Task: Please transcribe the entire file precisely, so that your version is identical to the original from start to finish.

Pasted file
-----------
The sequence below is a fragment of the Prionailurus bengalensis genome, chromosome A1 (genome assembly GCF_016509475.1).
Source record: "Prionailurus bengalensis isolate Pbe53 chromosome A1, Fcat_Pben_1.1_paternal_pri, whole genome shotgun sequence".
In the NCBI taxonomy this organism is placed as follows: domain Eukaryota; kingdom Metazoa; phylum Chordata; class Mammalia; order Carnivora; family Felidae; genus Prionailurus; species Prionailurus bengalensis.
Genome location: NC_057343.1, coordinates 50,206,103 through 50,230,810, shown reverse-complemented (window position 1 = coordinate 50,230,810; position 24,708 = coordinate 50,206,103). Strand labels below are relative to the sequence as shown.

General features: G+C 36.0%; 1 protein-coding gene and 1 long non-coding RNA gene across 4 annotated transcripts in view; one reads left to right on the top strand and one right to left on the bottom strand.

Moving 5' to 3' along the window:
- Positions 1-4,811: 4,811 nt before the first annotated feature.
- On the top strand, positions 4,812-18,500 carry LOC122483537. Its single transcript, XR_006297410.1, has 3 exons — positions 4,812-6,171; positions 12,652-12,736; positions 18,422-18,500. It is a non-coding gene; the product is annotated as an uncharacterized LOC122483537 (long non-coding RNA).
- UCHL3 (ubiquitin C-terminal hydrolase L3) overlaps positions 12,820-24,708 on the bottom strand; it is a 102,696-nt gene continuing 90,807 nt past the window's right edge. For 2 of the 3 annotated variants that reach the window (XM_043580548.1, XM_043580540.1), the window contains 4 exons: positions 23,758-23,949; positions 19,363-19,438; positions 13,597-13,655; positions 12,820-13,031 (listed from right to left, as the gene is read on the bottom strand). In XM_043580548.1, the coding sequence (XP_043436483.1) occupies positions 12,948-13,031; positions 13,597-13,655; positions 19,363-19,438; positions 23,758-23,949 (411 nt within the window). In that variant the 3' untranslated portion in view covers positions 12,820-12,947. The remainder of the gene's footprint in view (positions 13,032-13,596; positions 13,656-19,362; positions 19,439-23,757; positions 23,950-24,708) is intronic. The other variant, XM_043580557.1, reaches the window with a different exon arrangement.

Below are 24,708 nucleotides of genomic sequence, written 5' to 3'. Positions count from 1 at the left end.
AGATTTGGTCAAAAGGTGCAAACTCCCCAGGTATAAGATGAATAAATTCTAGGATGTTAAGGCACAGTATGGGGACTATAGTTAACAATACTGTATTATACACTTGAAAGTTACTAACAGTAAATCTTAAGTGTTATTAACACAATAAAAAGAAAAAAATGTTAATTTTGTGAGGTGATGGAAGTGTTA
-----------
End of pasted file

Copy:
The sequence below is a fragment of the Prionailurus bengalensis genome, chromosome A1 (genome assembly GCF_016509475.1).
Source record: "Prionailurus bengalensis isolate Pbe53 chromosome A1, Fcat_Pben_1.1_paternal_pri, whole genome shotgun sequence".
In the NCBI taxonomy this organism is placed as follows: domain Eukaryota; kingdom Metazoa; phylum Chordata; class Mammalia; order Carnivora; family Felidae; genus Prionailurus; species Prionailurus bengalensis.
Genome location: NC_057343.1, coordinates 50,206,103 through 50,230,810, shown reverse-complemented (window position 1 = coordinate 50,230,810; position 24,708 = coordinate 50,206,103). Strand labels below are relative to the sequence as shown.

General features: G+C 36.0%; 1 protein-coding gene and 1 long non-coding RNA gene across 4 annotated transcripts in view; one reads left to right on the top strand and one right to left on the bottom strand.

Moving 5' to 3' along the window:
- Positions 1-4,811: 4,811 nt before the first annotated feature.
- On the top strand, positions 4,812-18,500 carry LOC122483537. Its single transcript, XR_006297410.1, has 3 exons — positions 4,812-6,171; positions 12,652-12,736; positions 18,422-18,500. It is a non-coding gene; the product is annotated as an uncharacterized LOC122483537 (long non-coding RNA).
- UCHL3 (ubiquitin C-terminal hydrolase L3) overlaps positions 12,820-24,708 on the bottom strand; it is a 102,696-nt gene continuing 90,807 nt past the window's right edge. For 2 of the 3 annotated variants that reach the window (XM_043580548.1, XM_043580540.1), the window contains 4 exons: positions 23,758-23,949; positions 19,363-19,438; positions 13,597-13,655; positions 12,820-13,031 (listed from right to left, as the gene is read on the bottom strand). In XM_043580548.1, the coding sequence (XP_043436483.1) occupies positions 12,948-13,031; positions 13,597-13,655; positions 19,363-19,438; positions 23,758-23,949 (411 nt within the window). In that variant the 3' untranslated portion in view covers positions 12,820-12,947. The remainder of the gene's footprint in view (positions 13,032-13,596; positions 13,656-19,362; positions 19,439-23,757; positions 23,950-24,708) is intronic. The other variant, XM_043580557.1, reaches the window with a different exon arrangement.

Below are 24,708 nucleotides of genomic sequence, written 5' to 3'. Positions count from 1 at the left end.
AGATTTGGTCAAAAGGTGCAAACTCCCCAGGTATAAGATGAATAAATTCTAGGATGTTAAGGCACAGTATGGGGACTATAGTTAACAATACTGTATTATACACTTGAAAGTTACTAACAGTAAATCTTAAGTGTTATTAACACAATAAAAAGAAAAAAATGTTAATTTTGTGAGGTGATGGAAGTGTTA